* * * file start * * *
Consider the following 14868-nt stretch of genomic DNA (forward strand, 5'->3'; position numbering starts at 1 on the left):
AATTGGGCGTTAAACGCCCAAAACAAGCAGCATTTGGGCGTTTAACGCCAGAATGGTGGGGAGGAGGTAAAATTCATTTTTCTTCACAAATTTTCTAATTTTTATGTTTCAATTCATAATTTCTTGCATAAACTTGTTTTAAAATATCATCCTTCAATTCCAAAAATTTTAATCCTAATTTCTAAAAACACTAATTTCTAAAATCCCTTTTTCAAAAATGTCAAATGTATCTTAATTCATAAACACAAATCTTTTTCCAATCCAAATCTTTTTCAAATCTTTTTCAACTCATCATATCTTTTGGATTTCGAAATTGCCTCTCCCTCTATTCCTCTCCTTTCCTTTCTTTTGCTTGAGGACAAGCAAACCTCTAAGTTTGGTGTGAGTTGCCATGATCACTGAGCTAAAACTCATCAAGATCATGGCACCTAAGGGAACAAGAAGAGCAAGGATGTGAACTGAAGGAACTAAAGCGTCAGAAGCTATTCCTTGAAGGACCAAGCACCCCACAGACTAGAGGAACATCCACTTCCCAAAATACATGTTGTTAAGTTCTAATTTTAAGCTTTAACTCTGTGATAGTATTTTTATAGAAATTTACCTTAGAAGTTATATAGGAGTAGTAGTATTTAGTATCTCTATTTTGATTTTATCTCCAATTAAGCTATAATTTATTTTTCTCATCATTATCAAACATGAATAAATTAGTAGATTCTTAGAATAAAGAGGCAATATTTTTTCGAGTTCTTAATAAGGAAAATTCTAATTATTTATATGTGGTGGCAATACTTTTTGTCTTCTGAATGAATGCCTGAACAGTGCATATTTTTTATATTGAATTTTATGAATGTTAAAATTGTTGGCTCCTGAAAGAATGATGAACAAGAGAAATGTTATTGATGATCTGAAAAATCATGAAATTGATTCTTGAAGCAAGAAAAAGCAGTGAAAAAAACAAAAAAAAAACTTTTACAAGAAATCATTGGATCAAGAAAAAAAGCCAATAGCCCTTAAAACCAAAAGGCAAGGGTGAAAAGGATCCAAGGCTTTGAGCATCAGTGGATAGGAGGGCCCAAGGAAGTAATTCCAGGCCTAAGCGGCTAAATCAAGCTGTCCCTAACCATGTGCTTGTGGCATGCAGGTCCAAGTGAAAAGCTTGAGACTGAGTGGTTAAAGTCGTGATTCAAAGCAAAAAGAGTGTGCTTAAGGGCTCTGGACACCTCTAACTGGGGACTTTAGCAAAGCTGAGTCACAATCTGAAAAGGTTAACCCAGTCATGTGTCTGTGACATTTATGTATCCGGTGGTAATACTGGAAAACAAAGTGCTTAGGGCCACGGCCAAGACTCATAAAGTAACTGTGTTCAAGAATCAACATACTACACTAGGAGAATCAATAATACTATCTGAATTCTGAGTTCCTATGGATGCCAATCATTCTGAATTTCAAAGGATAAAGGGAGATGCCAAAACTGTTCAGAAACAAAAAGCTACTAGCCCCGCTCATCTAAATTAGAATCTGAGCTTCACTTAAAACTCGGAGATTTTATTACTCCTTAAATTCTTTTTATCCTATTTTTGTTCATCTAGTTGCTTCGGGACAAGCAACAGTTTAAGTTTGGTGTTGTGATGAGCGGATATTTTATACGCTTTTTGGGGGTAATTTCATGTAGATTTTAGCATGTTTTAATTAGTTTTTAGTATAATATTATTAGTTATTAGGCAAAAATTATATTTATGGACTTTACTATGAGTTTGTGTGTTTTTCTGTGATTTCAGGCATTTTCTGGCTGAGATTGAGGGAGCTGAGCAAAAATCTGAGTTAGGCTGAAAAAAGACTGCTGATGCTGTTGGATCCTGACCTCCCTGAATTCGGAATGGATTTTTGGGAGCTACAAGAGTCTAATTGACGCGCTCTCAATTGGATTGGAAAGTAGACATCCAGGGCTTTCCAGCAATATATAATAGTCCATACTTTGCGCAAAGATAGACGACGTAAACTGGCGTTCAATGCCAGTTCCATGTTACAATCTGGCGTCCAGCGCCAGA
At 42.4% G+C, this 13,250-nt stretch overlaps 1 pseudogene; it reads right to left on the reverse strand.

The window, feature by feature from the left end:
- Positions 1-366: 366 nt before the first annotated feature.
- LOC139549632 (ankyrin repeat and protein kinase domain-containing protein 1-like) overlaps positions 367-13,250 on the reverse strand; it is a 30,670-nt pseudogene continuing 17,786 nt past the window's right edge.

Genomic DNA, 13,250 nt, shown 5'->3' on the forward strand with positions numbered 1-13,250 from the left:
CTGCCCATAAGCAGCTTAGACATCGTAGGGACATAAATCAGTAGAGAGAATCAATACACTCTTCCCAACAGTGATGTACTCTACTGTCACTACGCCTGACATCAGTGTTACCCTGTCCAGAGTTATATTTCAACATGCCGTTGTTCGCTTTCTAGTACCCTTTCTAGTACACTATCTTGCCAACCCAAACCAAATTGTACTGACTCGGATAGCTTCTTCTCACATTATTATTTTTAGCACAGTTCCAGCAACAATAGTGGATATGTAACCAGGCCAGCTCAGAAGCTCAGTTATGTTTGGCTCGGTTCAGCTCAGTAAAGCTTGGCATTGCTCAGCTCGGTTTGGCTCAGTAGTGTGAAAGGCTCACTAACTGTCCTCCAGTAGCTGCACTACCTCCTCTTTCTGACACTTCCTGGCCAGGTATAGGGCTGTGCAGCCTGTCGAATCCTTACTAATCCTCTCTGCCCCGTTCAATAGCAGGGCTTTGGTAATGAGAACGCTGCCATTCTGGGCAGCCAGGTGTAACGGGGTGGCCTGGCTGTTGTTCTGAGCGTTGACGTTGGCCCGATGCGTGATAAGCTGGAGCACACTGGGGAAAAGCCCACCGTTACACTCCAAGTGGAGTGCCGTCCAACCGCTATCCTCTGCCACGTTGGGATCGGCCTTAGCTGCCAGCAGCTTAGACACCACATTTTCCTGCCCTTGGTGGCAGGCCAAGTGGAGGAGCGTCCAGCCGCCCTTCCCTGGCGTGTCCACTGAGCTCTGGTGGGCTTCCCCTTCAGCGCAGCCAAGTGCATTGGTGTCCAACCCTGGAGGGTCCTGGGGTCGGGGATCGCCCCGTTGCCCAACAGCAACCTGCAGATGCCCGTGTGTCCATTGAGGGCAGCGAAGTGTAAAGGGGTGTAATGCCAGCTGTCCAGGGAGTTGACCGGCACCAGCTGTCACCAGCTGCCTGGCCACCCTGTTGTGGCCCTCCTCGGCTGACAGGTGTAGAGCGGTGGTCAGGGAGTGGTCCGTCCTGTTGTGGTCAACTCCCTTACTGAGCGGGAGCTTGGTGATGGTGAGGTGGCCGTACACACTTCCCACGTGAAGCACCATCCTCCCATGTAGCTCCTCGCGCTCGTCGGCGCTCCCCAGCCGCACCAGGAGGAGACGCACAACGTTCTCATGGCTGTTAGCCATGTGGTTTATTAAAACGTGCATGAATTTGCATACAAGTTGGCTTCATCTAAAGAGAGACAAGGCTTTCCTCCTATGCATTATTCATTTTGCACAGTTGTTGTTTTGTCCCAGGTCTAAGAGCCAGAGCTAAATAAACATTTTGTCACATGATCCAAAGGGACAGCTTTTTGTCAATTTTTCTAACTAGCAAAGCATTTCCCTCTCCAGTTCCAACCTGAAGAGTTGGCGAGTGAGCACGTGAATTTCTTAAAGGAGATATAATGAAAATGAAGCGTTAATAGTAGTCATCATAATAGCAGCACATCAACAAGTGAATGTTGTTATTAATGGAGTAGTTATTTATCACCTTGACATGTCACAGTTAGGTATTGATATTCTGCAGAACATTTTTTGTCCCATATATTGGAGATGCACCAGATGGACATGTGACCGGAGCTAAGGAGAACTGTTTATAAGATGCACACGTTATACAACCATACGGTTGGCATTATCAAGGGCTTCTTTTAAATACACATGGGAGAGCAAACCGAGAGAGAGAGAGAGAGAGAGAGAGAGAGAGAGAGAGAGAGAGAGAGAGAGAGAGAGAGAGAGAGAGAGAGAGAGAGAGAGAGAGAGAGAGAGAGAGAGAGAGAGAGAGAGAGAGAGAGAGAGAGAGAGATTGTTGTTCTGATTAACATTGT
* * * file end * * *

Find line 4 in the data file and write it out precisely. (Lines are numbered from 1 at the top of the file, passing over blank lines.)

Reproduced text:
The window, feature by feature from the left end: